Deutsche Bank investigated over money laundering

The headquarters of Deutsche Bank in Frankfurt have been raided by prosecutors in a money laundering investigation connected to information gleaned as a result of the Panama Papers leaks

Prosecutors said they were looking at whether the bank may have helped clients to set up offshore companies in tax havens, so that funds transferred to accounts at Deutsche Bank could get round anti-money laundering safeguards.

In 2016 alone, more than 900 customers are alleged to have transferred €311m to one such company in the British Virgin Islands, a spokeswoman said.

It is also alleged that Deutsche Bank employees breached their duties by neglecting to report money launder suspicions about clients and offshore companies involved in tax evasion schemes.

About 170 police officers, prosecutors and tax inspectors searched six Deutsche Bank offices in and around Frankfurt, the public prosecutor’s office said. The investigation, which began in August, focuses on activities between 2013 and the start of 2018.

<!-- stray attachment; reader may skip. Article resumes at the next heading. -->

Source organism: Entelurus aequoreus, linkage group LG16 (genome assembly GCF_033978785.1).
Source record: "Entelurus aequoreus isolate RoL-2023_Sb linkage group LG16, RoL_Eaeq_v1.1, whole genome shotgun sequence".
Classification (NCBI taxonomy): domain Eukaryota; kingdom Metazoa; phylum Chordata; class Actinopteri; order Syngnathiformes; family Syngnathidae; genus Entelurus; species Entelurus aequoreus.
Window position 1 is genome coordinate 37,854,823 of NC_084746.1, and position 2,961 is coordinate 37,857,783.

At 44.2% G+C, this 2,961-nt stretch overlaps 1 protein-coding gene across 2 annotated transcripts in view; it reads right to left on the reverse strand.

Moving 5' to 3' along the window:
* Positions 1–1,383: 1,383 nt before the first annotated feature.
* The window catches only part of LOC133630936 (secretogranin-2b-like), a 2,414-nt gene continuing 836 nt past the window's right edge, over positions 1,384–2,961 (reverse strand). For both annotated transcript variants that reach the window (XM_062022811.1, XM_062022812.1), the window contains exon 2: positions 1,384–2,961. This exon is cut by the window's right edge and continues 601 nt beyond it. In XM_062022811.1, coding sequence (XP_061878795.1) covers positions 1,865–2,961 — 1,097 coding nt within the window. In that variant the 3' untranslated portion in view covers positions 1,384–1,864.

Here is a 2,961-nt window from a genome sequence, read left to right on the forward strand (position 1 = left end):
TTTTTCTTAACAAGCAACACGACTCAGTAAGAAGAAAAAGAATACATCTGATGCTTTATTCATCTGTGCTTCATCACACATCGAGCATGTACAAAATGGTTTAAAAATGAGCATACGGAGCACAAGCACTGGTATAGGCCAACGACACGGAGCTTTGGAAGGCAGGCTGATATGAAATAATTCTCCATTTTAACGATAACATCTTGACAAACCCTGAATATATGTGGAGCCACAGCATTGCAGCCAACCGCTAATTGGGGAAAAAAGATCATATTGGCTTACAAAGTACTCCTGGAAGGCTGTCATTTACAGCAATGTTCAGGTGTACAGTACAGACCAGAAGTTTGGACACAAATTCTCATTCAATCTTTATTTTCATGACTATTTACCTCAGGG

In a statement Deutsche Bank said it would ‘cooperate closely with prosecutors’, adding that it was ‘anxious to clarify all suspicions’. The bank’s share price fell on news of the raids.

Records from the Panamanian law firm Mossack Fonseca were the basis of the Panama Papers investigation and included more than 10m documents detailing a complex web of offshore companies in tax havens used by high net worth individuals and others to move money around.

Report by Pat Sweet

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